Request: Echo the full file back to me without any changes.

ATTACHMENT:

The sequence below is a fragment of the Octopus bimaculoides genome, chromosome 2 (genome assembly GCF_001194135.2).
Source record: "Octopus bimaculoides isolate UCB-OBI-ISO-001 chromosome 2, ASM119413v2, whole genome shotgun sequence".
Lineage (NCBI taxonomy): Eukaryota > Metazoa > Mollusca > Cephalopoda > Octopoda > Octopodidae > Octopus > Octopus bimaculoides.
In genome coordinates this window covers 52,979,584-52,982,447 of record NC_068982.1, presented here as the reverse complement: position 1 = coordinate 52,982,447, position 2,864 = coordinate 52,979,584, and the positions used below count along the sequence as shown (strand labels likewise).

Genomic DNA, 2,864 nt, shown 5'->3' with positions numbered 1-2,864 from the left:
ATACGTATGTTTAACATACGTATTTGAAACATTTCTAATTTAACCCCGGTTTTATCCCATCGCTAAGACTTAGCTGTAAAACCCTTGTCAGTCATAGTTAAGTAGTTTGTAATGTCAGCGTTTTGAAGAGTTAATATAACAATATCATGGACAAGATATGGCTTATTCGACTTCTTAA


The sequence below is a fragment of the Octopus bimaculoides genome, chromosome 2 (genome assembly GCF_001194135.2).
Source record: "Octopus bimaculoides isolate UCB-OBI-ISO-001 chromosome 2, ASM119413v2, whole genome shotgun sequence".
Lineage (NCBI taxonomy): Eukaryota > Metazoa > Mollusca > Cephalopoda > Octopoda > Octopodidae > Octopus > Octopus bimaculoides.
In genome coordinates this window covers 52,979,584-52,982,447 of record NC_068982.1, presented here as the reverse complement: position 1 = coordinate 52,982,447, position 2,864 = coordinate 52,979,584, and the positions used below count along the sequence as shown (strand labels likewise).

Genomic DNA, 2,864 nt, shown 5'->3' with positions numbered 1-2,864 from the left:
ATACGTATGTTTAACATACGTATTTGAAACATTTCTAATTTAACCCCGGTTTTATCCCATCGCTAAGACTTAGCTGTAAAACCCTTGTCAGTCATAGTTAAGTAGTTTGTAATGTCAGCGTTTTGAAGAGTTAATATAACAATATCATGGACAAGATATGGCTTATTCGACTTCTTAA